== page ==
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Ahead of Redraw, Virginia Republicans Jockey for Safe Seats

Brat is one of three Republicans whose district is most likely to change. (Bill Clark/CQ Roll Call File Photo)
Brat is one of three Republicans whose district is most likely to change. (Bill Clark/CQ Roll Call File Photo)

Virginia Democrats say their congressional map can’t get any worse.

In a state President Barack Obama carried twice, their party holds just three seats in the 11-member delegation. With a new round of redistricting coming up next month, the question now is which districts get rougher for Republicans.

A federal district court has given Virginia until Sept. 1 to redraw the lines of Democratic Rep. Robert C. Scott’s 3rd District, which it has twice ruled is unconstitutionally packed with blacks. The district runs along the James River between Richmond and Hampton Roads and is currently 57 percent black, according to 2013 census data.

Democrats expect to pick up at least one seat from a wider distribution of black voters, which means one of the eight Republicans may be in for a tougher re-election.

The General Assembly is tasked with hashing out a new map. Last week, Democratic Gov. Terry McAuliffe called for an Aug. 17 special session to begin the process. But in any redistricting — often called an “incumbent protection program” by both sides of the aisle — it’s the congressional delegation that has the most influence.

“There’s a lot of speculation about who goes, and lots of jockeying,” former Virginia GOP Rep. Tom Davis told CQ Roll Call. “Some will say throw Brat under,” he said, referring to freshman Rep. Dave Brat, who unseated then-House Majority Leader Eric Cantor in last year’s GOP primary for the 7th District.

“Looking at the internal dynamics of the General Assembly, Brat doesn’t have the same level of commitment” as other members of the delegation, Davis said, especially given Cantor’s enduring connections in the state.

As one of the most junior members of the GOP delegation, Brat could be a palatable sacrifice for GOP leadership. But Virginia Republicans in Congress, led by 6th District Rep. Robert W. Goodlatte, aren’t ready to ax one of their own.

That’s because they’re waiting on an appeal of the lower court ruling to the Supreme Court. Meanwhile, the GOP-controlled General Assembly has asked the three-judge panel to push the deadline past this year’s November legislative elections to, in part, wait for that appeal.

When asked for comment outside the House chamber on July 16, Goodlatte said he doesn’t “take questions from the press on the floor.” His office has not returned a request for comment.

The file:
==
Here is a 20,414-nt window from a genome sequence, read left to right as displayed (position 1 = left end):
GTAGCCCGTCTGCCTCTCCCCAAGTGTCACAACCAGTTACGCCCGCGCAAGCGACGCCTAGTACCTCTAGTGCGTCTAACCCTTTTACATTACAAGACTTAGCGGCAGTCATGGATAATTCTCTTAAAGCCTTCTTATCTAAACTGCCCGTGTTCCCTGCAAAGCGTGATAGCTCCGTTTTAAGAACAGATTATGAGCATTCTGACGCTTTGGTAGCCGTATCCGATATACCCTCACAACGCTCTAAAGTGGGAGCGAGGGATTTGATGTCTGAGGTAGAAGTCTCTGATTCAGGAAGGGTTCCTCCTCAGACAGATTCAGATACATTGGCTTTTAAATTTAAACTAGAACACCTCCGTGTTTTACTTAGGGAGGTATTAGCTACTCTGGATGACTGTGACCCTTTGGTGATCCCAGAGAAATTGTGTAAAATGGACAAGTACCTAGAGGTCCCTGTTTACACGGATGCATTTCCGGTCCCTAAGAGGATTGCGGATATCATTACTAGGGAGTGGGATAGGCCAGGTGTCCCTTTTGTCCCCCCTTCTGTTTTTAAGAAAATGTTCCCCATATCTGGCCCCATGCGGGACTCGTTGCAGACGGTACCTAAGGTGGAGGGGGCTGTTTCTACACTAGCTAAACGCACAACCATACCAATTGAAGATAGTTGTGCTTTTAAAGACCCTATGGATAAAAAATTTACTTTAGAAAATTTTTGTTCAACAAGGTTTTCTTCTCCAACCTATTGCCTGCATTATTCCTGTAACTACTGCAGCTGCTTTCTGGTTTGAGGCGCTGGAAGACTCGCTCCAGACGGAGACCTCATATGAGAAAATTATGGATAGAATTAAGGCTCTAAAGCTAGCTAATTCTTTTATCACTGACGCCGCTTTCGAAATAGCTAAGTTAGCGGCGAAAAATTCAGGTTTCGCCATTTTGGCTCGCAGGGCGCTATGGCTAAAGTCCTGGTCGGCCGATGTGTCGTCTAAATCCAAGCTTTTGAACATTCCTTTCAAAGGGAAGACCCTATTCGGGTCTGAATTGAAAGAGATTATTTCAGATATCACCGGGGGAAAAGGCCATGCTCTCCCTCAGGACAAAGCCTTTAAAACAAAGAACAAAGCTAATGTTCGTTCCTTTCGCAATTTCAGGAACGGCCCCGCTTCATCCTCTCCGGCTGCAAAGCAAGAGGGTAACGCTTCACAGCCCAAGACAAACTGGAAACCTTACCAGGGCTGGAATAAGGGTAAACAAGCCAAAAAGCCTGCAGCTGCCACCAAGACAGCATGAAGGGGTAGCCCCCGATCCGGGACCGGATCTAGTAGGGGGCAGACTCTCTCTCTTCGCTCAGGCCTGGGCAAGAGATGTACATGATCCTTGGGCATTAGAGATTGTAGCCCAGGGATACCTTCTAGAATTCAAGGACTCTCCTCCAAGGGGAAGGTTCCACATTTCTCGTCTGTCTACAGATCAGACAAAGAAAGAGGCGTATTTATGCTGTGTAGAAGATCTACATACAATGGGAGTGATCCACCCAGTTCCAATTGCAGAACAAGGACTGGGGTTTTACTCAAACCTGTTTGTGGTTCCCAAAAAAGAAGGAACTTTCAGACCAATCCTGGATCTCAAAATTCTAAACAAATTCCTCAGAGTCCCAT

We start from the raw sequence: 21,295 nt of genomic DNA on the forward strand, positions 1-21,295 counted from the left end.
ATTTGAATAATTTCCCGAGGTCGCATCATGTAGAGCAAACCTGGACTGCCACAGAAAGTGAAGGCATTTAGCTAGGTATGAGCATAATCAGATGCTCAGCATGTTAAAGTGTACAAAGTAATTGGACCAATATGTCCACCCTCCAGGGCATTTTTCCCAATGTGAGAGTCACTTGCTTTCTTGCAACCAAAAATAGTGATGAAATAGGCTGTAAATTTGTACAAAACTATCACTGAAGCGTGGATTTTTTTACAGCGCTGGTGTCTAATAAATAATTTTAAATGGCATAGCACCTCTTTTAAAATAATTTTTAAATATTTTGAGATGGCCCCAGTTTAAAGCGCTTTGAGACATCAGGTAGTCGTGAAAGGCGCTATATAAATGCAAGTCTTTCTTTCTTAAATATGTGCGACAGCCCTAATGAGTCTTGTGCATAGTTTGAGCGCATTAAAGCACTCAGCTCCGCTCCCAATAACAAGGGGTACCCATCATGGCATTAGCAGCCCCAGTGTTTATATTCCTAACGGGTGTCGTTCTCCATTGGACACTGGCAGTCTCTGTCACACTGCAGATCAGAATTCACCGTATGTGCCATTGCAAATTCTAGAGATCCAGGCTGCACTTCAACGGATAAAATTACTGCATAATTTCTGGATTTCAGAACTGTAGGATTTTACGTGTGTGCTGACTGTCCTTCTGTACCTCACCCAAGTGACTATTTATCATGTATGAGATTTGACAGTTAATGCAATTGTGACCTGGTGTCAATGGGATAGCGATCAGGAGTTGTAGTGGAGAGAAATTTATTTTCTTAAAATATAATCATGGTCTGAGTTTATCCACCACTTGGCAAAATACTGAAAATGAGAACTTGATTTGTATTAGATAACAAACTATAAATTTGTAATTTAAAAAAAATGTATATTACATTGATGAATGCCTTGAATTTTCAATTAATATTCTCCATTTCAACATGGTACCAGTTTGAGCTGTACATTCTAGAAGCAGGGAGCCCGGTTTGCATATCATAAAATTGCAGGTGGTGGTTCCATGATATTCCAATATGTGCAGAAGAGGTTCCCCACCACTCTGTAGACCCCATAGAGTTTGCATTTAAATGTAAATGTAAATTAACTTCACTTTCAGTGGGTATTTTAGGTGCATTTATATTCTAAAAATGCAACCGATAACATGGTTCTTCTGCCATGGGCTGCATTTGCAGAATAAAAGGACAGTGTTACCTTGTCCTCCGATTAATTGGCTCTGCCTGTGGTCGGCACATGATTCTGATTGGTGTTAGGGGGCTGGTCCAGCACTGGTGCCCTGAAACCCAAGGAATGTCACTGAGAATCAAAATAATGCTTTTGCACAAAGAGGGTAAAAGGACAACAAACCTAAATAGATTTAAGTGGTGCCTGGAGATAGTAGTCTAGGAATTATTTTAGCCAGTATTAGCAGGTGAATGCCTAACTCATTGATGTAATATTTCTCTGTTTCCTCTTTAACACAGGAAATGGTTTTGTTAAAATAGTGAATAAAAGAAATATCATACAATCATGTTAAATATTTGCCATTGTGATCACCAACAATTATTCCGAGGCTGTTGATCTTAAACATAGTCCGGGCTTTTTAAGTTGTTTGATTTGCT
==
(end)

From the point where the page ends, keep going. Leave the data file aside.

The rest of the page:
The conventional wisdom on both sides of the aisle has been that Scott Rigell’s 2nd District and J. Randy Forbes’ 4th District would be the easiest targets for taking on more blacks.

Rigell’s district, which is currently 21 percent black, went for Obama by 2 points in 2008 and 2012. Last cycle, the three-term congressman won re-election by nearly 18 points.

Having served eight terms, Forbes has more seniority. He won his district, which is currently 32 percent black, by 23 points in 2014, while Republicans have carried it by 1- and 2-point margins in the past two presidential elections. But Forbes’ district has been eyed since the original redistricting process after the 2010 census — state Senate Democrats pushed a map in 2011 that would have added blacks to the 4th District.

“It would be very easy to pull the 4th back to a tossup, if not a more Democratic district,” by shifting Petersburg and Portsmouth over from the 3rd District, said Susan Rowland, 4th District chairwoman of the state Democratic Party.

Flipping Brat’s seat, one Virginia Democrat said, would require a “wholesale” redrawing of the state’s districts, not just tweaking a few contiguous lines. Brat’s 7th, which Republicans have carried by low double-digits at the presidential level the past two elections, is 15 percent black.

A larger redraw isn’t out of the question. “In theory, every district is at stake,” Davis said. Even moving a few precincts around in Northern Virginia, Davis added, “could change entire districts.”

“If Picasso were alive today, he could get a lot of artistic fulfillment just by drawing congressional districts,” said Davis, who thinks the Supreme Court will take up the Republicans’ appeal.

But the high court declined to take up Virginia’s case earlier this year, sending it back to the lower court for review when it ruled on a similar case from Alabama.

“I don’t think that the three judge court will wait — or allow the litigants to wait — for a decision from the Supreme Court,” said Loyola Law School redistricting expert Justin Levitt, who doubts the court would hear it since it takes very few cases to begin with and it’s already passed on this one once.

Assuming the General Assembly does convene in August, the governor will propose a map, and Republican legislators, who fall just short of a veto-proof majority, will propose their own version. If they can’t agree, sources expect court involvement in redrawing the lines.

And what does all this mean for Scott? He isn’t worried about facing a more competitive re-election. In 12 terms, he told CQ Roll Call, “the worst I’ve done is 69 percent.”

Democrats point to the impending redraw in Virginia as the latest redistricting victory that could help them protect, and possibly gain, seats in the House. They must net 30 seats to win control of the chamber.

Last month, the Supreme Court upheld Arizona’s right to use an independent commission to draw its congressional districts, relieving Democrats who feared a GOP-controlled legislature charged with drawing a new map could cost them a seat. And in Florida, Democrats expect to pick up a seat after the state Supreme Court struck down part of the congressional map earlier this month.


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